I discovered that they were rather plentiful out at the ranch, and Deerslayer seemed to enjoy hunting them quite a bit.    “Don’t shoot what you’re not willing to eat” ran through my mind.  So I started ordering quail in restaurants, finding out which preparations were better than others, and thus began my quest for a repertoire of recipes for this new favorite in the Quailslayer household.christmas, quail 10-28-14 031  While I’ve come across many quail dishes that were quite delicious, there was one that really stands out.  The marinated quail were deboned except for the wings and legs, leaving the main  succulent, beautifully flavorful part of the bird to be savored without picking at bones.  The birds are seared, over high heat on a griddle or grilled.  They are flattened with a skillet to allow the heat to penetrate more evenly.

This is my take on that recipe:

 

Marinated Flat Quail

(serves 4 for dinner)

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8 quail, deboned (two per person)

½ cup Italian dressing

½ cup teriyaki sauce

5 cloves garlic, coarsely chopped

2 tsp. Sambal Oelek (ground, fresh chili paste found in the Asian food dept. of the grocer)

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1  tsp. ground black pepper

Quail can be purchased at the grocer, some already deboned. To help with my experimentation,  I’ve bought birds deboned, au naturale or bone-in, and prepared birds straight from the hunting camp.

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I found this brand at my local grocer. They were bone-in. Quite satisfactory. Skin intact, good flavor.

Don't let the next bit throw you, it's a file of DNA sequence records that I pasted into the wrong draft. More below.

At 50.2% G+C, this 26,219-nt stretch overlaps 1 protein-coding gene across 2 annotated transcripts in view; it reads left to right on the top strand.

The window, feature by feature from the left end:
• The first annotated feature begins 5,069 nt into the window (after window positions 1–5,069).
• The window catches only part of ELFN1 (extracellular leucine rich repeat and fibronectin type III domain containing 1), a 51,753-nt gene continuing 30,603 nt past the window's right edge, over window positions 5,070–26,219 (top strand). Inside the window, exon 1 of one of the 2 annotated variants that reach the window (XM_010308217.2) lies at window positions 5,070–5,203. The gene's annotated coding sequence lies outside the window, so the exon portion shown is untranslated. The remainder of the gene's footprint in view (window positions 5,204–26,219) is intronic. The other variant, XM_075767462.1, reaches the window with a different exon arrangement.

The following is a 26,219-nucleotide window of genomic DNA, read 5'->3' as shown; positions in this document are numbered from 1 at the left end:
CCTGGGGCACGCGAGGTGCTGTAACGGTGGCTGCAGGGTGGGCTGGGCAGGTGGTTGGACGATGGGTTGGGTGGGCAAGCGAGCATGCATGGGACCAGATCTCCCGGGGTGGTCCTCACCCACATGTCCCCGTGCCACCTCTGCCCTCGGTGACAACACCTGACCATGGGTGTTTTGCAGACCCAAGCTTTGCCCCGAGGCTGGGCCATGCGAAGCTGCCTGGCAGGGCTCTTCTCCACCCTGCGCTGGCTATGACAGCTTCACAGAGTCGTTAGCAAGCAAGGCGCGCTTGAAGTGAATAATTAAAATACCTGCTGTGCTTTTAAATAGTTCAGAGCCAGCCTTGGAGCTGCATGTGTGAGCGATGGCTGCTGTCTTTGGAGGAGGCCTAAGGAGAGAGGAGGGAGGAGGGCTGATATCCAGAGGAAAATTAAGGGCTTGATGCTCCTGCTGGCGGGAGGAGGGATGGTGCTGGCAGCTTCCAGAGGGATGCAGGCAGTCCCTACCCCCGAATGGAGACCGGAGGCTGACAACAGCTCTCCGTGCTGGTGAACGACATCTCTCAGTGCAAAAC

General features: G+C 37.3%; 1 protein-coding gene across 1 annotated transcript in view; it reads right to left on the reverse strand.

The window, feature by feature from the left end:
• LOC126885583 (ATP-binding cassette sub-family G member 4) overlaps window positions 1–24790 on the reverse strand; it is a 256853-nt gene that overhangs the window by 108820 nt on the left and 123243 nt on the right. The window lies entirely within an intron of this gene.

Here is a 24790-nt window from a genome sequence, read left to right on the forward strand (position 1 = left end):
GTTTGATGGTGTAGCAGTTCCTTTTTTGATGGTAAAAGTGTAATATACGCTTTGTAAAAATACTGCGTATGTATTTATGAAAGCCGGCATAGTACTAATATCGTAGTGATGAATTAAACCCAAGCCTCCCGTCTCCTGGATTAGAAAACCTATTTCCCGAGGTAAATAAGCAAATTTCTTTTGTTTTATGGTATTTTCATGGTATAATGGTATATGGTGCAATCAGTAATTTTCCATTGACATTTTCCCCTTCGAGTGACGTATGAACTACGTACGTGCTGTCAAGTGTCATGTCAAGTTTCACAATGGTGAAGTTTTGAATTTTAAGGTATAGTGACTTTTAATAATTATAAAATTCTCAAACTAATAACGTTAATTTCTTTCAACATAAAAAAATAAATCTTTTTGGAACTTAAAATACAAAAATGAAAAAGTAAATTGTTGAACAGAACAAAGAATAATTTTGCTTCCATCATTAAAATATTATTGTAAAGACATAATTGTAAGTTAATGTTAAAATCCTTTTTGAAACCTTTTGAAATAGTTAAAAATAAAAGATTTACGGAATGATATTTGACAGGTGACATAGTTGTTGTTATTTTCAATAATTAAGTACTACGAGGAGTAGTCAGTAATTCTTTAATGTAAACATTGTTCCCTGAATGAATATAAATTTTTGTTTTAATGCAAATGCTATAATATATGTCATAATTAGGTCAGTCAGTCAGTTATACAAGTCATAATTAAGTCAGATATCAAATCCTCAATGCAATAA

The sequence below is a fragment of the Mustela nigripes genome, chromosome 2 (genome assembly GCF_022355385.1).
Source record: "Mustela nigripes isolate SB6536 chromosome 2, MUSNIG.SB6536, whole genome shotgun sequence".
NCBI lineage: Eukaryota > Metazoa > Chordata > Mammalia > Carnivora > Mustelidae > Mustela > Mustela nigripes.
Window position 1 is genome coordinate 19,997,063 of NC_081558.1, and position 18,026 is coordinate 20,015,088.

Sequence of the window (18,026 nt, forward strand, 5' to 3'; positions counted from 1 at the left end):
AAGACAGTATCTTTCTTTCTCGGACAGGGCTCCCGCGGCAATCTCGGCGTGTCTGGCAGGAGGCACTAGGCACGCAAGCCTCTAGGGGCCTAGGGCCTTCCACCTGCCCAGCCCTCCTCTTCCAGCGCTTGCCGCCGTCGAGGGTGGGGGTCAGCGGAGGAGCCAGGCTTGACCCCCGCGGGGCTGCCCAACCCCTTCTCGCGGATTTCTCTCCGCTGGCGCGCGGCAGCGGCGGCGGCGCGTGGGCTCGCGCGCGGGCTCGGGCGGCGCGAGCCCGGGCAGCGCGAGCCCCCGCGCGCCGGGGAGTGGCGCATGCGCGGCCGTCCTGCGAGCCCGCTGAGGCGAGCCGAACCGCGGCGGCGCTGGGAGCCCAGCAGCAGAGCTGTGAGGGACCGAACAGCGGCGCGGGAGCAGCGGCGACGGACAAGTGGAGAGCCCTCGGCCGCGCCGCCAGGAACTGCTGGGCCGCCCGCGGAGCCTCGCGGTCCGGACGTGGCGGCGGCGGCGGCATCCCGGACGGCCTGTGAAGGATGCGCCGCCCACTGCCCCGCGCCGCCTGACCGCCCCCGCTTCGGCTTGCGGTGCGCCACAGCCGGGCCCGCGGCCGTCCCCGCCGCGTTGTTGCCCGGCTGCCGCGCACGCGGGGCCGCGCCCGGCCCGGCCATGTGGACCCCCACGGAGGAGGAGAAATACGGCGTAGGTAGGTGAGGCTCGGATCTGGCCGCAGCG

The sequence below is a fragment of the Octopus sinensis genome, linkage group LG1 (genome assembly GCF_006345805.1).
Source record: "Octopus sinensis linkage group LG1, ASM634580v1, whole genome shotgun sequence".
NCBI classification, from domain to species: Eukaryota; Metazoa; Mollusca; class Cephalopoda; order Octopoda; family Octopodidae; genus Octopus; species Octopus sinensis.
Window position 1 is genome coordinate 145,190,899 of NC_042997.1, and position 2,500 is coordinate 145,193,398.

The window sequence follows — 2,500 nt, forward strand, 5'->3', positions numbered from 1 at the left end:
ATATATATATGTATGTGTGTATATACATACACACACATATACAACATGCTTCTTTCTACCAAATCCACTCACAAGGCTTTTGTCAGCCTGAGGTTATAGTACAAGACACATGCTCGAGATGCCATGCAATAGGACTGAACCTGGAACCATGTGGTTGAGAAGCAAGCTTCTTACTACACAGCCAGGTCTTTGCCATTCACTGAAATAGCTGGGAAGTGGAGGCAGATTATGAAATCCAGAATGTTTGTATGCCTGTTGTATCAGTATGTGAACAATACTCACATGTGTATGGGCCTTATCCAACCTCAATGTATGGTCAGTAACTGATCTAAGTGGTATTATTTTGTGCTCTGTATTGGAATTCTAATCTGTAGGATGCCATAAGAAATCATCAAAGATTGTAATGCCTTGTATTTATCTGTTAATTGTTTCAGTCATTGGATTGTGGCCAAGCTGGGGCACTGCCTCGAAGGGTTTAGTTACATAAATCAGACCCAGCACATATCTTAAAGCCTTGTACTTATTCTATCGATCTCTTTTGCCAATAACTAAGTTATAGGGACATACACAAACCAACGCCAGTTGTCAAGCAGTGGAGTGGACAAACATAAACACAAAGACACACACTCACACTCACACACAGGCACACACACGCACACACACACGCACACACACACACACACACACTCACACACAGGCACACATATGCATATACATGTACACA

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They have a website which I photographed for your web-browsing pleasure.

.I found a great tutorial on deboning quail from Jacques Pepin on Youtube.  I wrestled a few quail before I got the hang of it.  Since I was deboning more than just a couple, I found that going through a single step for all the birds allowed me to hone my skills, so to speak.  For example, remove the wishbone from all 8 birds, then separate the wing bones from the shoulders for all eight.  You get the picture.  Game shears seemed to work better for me than a knife for detaching  the wings and legs.  Perhaps some of my readers feel more comfortable with a sharp knife for this task, but the shears did the trick for me.  As I said, moving through each step for all the quail allowed me to get a little bit more proficient with each one. For me, the most difficult part was detaching the skin from the backbone, particularly near the tail.  I used a butter knife to gently separate them.  The skin is quite delicate and it’s best not to tear it.  Several of my quail did end up with small holes in the skin, though.  Keep in mind that the skin DOES seal in the juices.  Nuff said.